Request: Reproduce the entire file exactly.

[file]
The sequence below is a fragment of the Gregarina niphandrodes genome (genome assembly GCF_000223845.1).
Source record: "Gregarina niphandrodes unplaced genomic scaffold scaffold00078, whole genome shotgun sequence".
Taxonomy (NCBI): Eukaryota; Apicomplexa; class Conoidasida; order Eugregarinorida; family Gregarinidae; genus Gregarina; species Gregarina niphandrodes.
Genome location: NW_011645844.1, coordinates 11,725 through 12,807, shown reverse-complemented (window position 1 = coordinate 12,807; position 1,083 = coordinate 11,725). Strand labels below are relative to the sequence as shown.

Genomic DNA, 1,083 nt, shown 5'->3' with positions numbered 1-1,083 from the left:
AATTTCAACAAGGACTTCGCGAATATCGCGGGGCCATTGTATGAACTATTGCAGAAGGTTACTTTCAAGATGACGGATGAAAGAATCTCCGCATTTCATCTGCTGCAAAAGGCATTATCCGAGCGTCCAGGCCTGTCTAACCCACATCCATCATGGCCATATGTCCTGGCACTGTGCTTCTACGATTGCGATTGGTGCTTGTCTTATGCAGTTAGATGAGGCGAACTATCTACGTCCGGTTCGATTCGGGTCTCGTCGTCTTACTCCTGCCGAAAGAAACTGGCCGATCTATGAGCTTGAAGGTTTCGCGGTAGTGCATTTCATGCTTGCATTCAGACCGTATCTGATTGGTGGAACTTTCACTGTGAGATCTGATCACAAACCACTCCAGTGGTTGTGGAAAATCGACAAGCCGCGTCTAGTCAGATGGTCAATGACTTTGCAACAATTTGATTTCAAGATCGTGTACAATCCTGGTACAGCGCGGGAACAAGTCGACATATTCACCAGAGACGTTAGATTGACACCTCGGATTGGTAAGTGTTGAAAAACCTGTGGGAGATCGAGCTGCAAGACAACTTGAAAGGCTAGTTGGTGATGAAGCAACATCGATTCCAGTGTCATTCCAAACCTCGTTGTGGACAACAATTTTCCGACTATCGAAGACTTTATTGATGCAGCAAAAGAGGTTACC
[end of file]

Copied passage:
The sequence below is a fragment of the Gregarina niphandrodes genome (genome assembly GCF_000223845.1).
Source record: "Gregarina niphandrodes unplaced genomic scaffold scaffold00078, whole genome shotgun sequence".
Taxonomy (NCBI): Eukaryota; Apicomplexa; class Conoidasida; order Eugregarinorida; family Gregarinidae; genus Gregarina; species Gregarina niphandrodes.
Genome location: NW_011645844.1, coordinates 11,725 through 12,807, shown reverse-complemented (window position 1 = coordinate 12,807; position 1,083 = coordinate 11,725). Strand labels below are relative to the sequence as shown.

Genomic DNA, 1,083 nt, shown 5'->3' with positions numbered 1-1,083 from the left:
AATTTCAACAAGGACTTCGCGAATATCGCGGGGCCATTGTATGAACTATTGCAGAAGGTTACTTTCAAGATGACGGATGAAAGAATCTCCGCATTTCATCTGCTGCAAAAGGCATTATCCGAGCGTCCAGGCCTGTCTAACCCACATCCATCATGGCCATATGTCCTGGCACTGTGCTTCTACGATTGCGATTGGTGCTTGTCTTATGCAGTTAGATGAGGCGAACTATCTACGTCCGGTTCGATTCGGGTCTCGTCGTCTTACTCCTGCCGAAAGAAACTGGCCGATCTATGAGCTTGAAGGTTTCGCGGTAGTGCATTTCATGCTTGCATTCAGACCGTATCTGATTGGTGGAACTTTCACTGTGAGATCTGATCACAAACCACTCCAGTGGTTGTGGAAAATCGACAAGCCGCGTCTAGTCAGATGGTCAATGACTTTGCAACAATTTGATTTCAAGATCGTGTACAATCCTGGTACAGCGCGGGAACAAGTCGACATATTCACCAGAGACGTTAGATTGACACCTCGGATTGGTAAGTGTTGAAAAACCTGTGGGAGATCGAGCTGCAAGACAACTTGAAAGGCTAGTTGGTGATGAAGCAACATCGATTCCAGTGTCATTCCAAACCTCGTTGTGGACAACAATTTTCCGACTATCGAAGACTTTATTGATGCAGCAAAAGAGGTTACC